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Picture of Athlete Signing an Item Doesn't Mean Much

Bill Wagner - Babe Waxpak by Bill Wagner, "Babe Waxpak"
September 28, 2005

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Dear Babe: I have an autographed Ken Stabler full-size Raiders Riddell helmet with certificate of authenticity and a picture of Stabler at the signing.
Anthony Williams, Corning, Calif.

A full-size Raiders Riddell helmet is valued at $250 by Tuff Stuff. That's looking like the high end based on online auction results. Naturally, if it's a game-used helmet, the value jumps into the $1,000-$1,500 range. The COA is nice, but remember having a photo of any athlete signing anything doesn't mean the photo is of the item you have. It just means he signed one - whether that's yours or not remains to be seen.

Dear Babe: I have a photograph of Babe Ruth and Lou Gehrig. Ruth has a shirt that says "Bustin' Babes" and Gehrig's shirt says "Larrupin Lous." It is from a barnstorming tour in 1927. It says on the photo the signatures are their own. The photo is 8x14 inches and is still wrapped in cellophane. The Curtis Management Group (CMG) produced it.
Armondo Lucci, Bellflower, Calif.

This is one of the most famous and oft-copied photos of the two Yankee greats. I assume you mean the package has the info about the autographs. CMG is the company that has the image rights to many celebrities, including a host of athletes. CMG said it granted a license for the photo to a company called Product Exposure. There are two versions of the photo. One has one signature of each player. The second has two signatures for each. More than likely someone with a print had the players sign it. Then this photo was copied. As I said, the photo probably has been copied thousands of times. A new copy such as the one you have is only worth $25, if that, said Mike Heffner, president of auction house in New York.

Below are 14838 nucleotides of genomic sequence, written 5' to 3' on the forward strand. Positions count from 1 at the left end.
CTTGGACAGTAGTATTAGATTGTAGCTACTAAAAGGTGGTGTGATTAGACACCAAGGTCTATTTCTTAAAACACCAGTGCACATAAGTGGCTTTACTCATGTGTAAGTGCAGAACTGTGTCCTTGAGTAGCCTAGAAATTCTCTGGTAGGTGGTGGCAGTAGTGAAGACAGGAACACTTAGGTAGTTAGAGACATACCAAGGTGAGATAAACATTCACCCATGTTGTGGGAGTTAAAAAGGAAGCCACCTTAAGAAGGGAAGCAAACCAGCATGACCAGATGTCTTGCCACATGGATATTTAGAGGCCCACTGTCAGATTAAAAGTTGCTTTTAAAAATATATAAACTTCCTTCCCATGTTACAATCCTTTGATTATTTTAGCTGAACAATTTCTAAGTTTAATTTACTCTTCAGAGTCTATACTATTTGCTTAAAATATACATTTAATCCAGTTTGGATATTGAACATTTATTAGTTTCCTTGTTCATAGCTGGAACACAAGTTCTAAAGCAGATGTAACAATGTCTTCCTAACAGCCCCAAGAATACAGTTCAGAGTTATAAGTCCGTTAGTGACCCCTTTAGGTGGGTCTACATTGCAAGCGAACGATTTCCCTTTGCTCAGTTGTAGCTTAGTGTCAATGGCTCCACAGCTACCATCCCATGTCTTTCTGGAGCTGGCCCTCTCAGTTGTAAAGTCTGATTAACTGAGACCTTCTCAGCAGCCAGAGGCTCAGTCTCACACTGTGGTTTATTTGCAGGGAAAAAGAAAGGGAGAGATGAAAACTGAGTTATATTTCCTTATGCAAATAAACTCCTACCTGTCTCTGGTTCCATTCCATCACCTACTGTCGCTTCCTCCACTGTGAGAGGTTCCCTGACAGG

Dear Babe: I found a picture (photo enclosed) signed by Ted Williams among some keepsakes.
M. Panagoulis, Nashua, N.H.

The picture of Williams taking a swing with the catcher and umpire behind him is one of many that have been reproduced often. A nice 8x10 signed by Williams would be worth $300-$500, said Phil Castinetti owner of in Everett, Mass., a suburb of Boston. However, based on the photo you sent, it looks like the picture is heavily damaged with some white blotches where the emulsion has been ripped off and a tear in Williams' autograph. In that condition, I'd be surprised if it was worth as much as $25.

Dear Babe: I have 30 of the 33 cards issued by Red Heart dog food. I'm missing Stan Musial, Richie Ashburn and Mickey Mantle.
Jim Hickerson, Cartersville, Ga.

The Standard Catalog of Baseball Cards from the editors of Sports Collectors Digest lists a near-mint set of 33 1954 Red Heart cards at $1,850. Beckett's Almanac of Baseball Cards has it at $2,000. Mantle at $400-$500 is the most valuable followed by a short-printed Musial card that lists for $275-$400. Ashburn books for $65-$80 and is also a short print. Most others list for $25-$70.

Dear Babe: I have a Ken Griffey Sr. S216 Louisville Slugger bat, with his name etched on the barrel. It is unsigned, but I think it's game-used.
Randy Muzio, Red Bluff, Calif.

A quick check of Dave Bushing's vintage bat guide compiled for auctions does list S216 as a model used by Griffey Sr. with a value of $350.

About the author
Bill Wagner is a veteran journalist with 37 years in the newspaper business as well as being a former Army combat correspondent in Vietnam. He developed the Babe Waxpak sports card column in the 1980s and took over authorship in 1993, expanding into sports memorabilia and autographs as well as answering questions on cards.

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